The best way to ensure that the jewelry you buy is real is to only purchase it from reputable companies. Do some price comparisons before purchasing. Just like with any other product, if one price seems excessively low, it’s for a reason. If you do end up with jewelry that you are skeptical of, the best way to determine its authenticity is to get it appraised professionally. Yes, it will cost you even more money, but it’s the most accurate way to find a fake. If this option is out of the question (or you’re just curious about how testing of jewelry is done), there are several ways to examine the jewelry for authenticity on your own. Find out how below.
|Gold - Use X-Rays|
In the U.S., gold under 10 karats (10/24 real gold) is not considered gold at all. A common problem involves gold being sold as a higher quality than it actually is. The best way to tell the actual karat of gold is to use x-rays or electronic gold tests; yet another reason to shop at reputable dealers. But fakes that are gold plated or not gold at all can be easily identified.
|Gold - Find The Official Stamp|
First, look for the official stamp that gives purity. It will appear as .1-.999 or 10-24k. But keep in mind that the stamp can be counterfeited and that real stamps may have worn off due to time or repair. Also, if the jewelry looks poorly made or discolored you should avoid it like the plague. Look for fading to a darker color; this is a sign that it is gold plated.
|Gold - Test With a Magnet|
Gold is not magnetic and several metals that are passed as gold are.
|Gold - Streak On Ceramics|
An unglazed ceramic surface, such as a tile, can be used for a test. This will scratch the piece, so perform the test on an area that is not visible. Simply drag the piece along the tile and examine the mark it leaves. If the streak is gold, it is real. Fool’s gold (pyrite) leaves a dark streak.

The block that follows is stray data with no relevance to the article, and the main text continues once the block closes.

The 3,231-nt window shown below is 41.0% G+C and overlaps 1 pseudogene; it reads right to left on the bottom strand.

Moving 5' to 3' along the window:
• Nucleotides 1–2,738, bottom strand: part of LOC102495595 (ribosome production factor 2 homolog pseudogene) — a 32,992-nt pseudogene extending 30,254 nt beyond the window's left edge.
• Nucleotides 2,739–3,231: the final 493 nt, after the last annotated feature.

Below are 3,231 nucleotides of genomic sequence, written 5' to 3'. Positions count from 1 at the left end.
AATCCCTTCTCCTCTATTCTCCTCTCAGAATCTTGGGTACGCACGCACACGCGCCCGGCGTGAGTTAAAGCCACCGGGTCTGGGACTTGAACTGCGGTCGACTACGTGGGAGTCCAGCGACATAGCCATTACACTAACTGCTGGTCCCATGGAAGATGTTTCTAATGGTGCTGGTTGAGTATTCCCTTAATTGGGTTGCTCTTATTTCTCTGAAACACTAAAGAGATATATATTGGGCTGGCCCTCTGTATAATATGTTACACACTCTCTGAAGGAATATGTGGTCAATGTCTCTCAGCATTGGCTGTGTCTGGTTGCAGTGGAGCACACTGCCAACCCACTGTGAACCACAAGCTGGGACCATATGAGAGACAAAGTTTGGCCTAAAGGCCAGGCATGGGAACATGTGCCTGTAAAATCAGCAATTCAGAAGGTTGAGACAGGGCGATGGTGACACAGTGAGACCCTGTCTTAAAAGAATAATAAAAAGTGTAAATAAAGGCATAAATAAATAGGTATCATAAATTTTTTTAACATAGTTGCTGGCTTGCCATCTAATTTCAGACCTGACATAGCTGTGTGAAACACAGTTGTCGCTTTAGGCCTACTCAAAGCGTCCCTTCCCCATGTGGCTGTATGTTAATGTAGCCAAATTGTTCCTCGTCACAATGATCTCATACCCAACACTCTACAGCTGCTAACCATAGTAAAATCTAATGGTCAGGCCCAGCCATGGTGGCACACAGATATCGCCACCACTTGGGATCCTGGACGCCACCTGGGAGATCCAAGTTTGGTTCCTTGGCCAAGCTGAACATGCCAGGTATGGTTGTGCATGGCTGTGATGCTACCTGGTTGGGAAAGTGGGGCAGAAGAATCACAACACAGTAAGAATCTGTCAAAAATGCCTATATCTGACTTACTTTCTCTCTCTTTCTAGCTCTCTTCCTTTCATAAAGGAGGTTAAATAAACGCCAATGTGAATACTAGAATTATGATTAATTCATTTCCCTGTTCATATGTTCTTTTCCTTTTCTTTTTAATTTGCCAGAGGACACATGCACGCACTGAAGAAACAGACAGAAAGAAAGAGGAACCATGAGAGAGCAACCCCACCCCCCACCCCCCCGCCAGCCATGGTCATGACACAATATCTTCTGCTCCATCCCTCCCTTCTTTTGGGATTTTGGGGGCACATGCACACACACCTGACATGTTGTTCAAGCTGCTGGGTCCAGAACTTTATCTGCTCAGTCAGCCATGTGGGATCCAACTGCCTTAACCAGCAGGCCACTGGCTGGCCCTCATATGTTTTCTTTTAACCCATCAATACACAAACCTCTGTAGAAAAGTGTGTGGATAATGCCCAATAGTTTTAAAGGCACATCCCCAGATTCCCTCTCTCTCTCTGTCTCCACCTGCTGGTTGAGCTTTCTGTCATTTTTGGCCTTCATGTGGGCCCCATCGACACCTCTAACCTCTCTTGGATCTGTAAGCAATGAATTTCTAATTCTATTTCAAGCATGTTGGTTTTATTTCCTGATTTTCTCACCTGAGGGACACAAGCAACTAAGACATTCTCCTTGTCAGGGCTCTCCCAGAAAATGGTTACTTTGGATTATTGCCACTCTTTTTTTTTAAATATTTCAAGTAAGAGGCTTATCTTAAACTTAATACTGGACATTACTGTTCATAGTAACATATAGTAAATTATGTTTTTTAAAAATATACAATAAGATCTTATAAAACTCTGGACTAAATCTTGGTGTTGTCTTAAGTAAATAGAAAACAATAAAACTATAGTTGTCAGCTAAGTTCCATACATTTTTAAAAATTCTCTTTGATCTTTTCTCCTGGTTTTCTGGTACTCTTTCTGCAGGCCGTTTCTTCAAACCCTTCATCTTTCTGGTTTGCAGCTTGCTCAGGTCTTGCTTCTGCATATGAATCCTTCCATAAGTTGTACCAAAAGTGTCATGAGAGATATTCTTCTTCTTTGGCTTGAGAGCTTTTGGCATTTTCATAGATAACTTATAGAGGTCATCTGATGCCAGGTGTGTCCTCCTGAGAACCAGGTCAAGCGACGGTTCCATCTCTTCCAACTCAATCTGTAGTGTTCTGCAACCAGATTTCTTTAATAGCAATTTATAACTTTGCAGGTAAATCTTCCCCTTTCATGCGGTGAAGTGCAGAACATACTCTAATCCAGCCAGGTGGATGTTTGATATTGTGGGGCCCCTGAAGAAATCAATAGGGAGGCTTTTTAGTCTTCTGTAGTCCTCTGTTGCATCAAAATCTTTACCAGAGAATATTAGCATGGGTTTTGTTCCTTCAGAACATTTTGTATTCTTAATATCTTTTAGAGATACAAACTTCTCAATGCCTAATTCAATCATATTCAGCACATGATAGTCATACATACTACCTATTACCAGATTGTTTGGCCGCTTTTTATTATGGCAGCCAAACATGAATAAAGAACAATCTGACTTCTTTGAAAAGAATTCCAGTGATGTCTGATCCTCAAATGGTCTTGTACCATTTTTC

|Gold - Home Test Kit|
The cheapest of these is a nitric acid test kit which starts around $15. Scratch the surface of the gold (again, in an area that is not visible) and drop the acid on the scratched area. Gold will not react to the acid. Other metals will react by bubbling. Also, more expensive test kits have different solutions that can tell the difference between karats.
|Platinum, White Gold, Silver - Intro|
All three of these metals are similar in color. Silver is not often used as small jewelry because it tarnishes easily. Silver flatware, dishes, and decorations are usually silver plated because silver is such a soft metal.
|White Gold vs Platinum|
The best way to tell the difference between white gold (which is gold mixed with other metals to bring out a silver color) and platinum is by weight. Platinum is much more dense than gold and therefore, a platinum object of the same size as a gold object will be much heavier.
|Gold vs Platinum - Scratching|
Also, when gold is scratched, metal will be filed off. When platinum is scratched, the metal will only be displaced. For lack of a better example, it is similar to the T-1000 in Terminator 2.
|Diamonds - Intro|
Fake diamonds are widespread and a bit more difficult to detect than fake gold. Once again, buying from a reputable retailer and getting professional appraisals is the best route to go. There are a few tricks a layman can perform, short of looking at the stone under magnification (a jeweler’s loupe), since it takes practice to know what to look for anyway.
|Diamonds - Fog Test|
Breathe on the diamond as if you were fogging a window. If the condensation stays for a few seconds, it is a fake. A real diamond will clear up immediately.
|Diamond - Test Its Weight|
Fakes, such as cubic zirconia, weigh a bit more than real diamonds. If you have a real diamond to compare, weigh them.
|Diamonds - Look At the Setting|
Look for the official stamp on the gem’s setting. If the stone is set in fake gold or platinum, it is most likely not a real diamond.
All gemstones are copied. Less rare minerals of the same color and colored glass are touted as the real thing. Precious gemstones such as rubies and emeralds are much heavier and harder than imitations. It is easy to spot the fakes because they can be scratched easier and weigh less. This doesn’t differentiate between lab-grown synthetics and naturally occurring gems though.
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